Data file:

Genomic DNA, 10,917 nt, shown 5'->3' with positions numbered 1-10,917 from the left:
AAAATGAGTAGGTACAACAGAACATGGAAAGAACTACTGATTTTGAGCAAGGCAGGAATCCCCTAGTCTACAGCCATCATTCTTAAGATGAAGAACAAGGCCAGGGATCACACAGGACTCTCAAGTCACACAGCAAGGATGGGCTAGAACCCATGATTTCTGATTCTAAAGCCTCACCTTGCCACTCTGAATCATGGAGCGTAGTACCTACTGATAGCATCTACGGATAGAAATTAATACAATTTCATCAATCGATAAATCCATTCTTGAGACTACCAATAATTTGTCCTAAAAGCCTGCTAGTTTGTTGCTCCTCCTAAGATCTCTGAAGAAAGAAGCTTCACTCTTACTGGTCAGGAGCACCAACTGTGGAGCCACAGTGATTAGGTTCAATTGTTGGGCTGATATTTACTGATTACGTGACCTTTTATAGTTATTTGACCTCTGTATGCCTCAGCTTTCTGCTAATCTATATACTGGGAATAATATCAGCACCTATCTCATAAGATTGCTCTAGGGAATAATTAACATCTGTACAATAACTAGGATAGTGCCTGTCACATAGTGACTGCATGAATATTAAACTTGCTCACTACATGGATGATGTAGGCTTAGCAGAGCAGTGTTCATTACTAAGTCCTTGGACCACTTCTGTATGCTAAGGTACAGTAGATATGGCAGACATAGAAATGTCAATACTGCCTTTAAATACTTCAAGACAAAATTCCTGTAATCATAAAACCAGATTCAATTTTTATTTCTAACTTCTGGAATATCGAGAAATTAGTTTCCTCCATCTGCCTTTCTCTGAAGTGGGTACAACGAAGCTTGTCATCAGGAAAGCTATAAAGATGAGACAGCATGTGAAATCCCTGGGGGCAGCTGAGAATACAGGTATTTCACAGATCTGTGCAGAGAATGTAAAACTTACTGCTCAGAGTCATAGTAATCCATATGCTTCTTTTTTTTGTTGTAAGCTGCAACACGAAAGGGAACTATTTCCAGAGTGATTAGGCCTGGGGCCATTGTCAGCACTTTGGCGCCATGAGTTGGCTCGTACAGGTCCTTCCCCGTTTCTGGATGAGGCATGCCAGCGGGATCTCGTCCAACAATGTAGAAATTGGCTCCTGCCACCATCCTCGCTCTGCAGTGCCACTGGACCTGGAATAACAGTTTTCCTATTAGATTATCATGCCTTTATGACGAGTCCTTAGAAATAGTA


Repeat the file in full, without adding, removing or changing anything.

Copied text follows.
Genomic DNA, 10,917 nt, shown 5'->3' with positions numbered 1-10,917 from the left:
AAAATGAGTAGGTACAACAGAACATGGAAAGAACTACTGATTTTGAGCAAGGCAGGAATCCCCTAGTCTACAGCCATCATTCTTAAGATGAAGAACAAGGCCAGGGATCACACAGGACTCTCAAGTCACACAGCAAGGATGGGCTAGAACCCATGATTTCTGATTCTAAAGCCTCACCTTGCCACTCTGAATCATGGAGCGTAGTACCTACTGATAGCATCTACGGATAGAAATTAATACAATTTCATCAATCGATAAATCCATTCTTGAGACTACCAATAATTTGTCCTAAAAGCCTGCTAGTTTGTTGCTCCTCCTAAGATCTCTGAAGAAAGAAGCTTCACTCTTACTGGTCAGGAGCACCAACTGTGGAGCCACAGTGATTAGGTTCAATTGTTGGGCTGATATTTACTGATTACGTGACCTTTTATAGTTATTTGACCTCTGTATGCCTCAGCTTTCTGCTAATCTATATACTGGGAATAATATCAGCACCTATCTCATAAGATTGCTCTAGGGAATAATTAACATCTGTACAATAACTAGGATAGTGCCTGTCACATAGTGACTGCATGAATATTAAACTTGCTCACTACATGGATGATGTAGGCTTAGCAGAGCAGTGTTCATTACTAAGTCCTTGGACCACTTCTGTATGCTAAGGTACAGTAGATATGGCAGACATAGAAATGTCAATACTGCCTTTAAATACTTCAAGACAAAATTCCTGTAATCATAAAACCAGATTCAATTTTTATTTCTAACTTCTGGAATATCGAGAAATTAGTTTCCTCCATCTGCCTTTCTCTGAAGTGGGTACAACGAAGCTTGTCATCAGGAAAGCTATAAAGATGAGACAGCATGTGAAATCCCTGGGGGCAGCTGAGAATACAGGTATTTCACAGATCTGTGCAGAGAATGTAAAACTTACTGCTCAGAGTCATAGTAATCCATATGCTTCTTTTTTTTGTTGTAAGCTGCAACACGAAAGGGAACTATTTCCAGAGTGATTAGGCCTGGGGCCATTGTCAGCACTTTGGCGCCATGAGTTGGCTCGTACAGGTCCTTCCCCGTTTCTGGATGAGGCATGCCAGCGGGATCTCGTCCAACAATGTAGAAATTGGCTCCTGCCACCATCCTCGCTCTGCAGTGCCACTGGACCTGGAATAACAGTTTTCCTATTAGATTATCATGCCTTTATGACGAGTCCTTAGAAATAGTA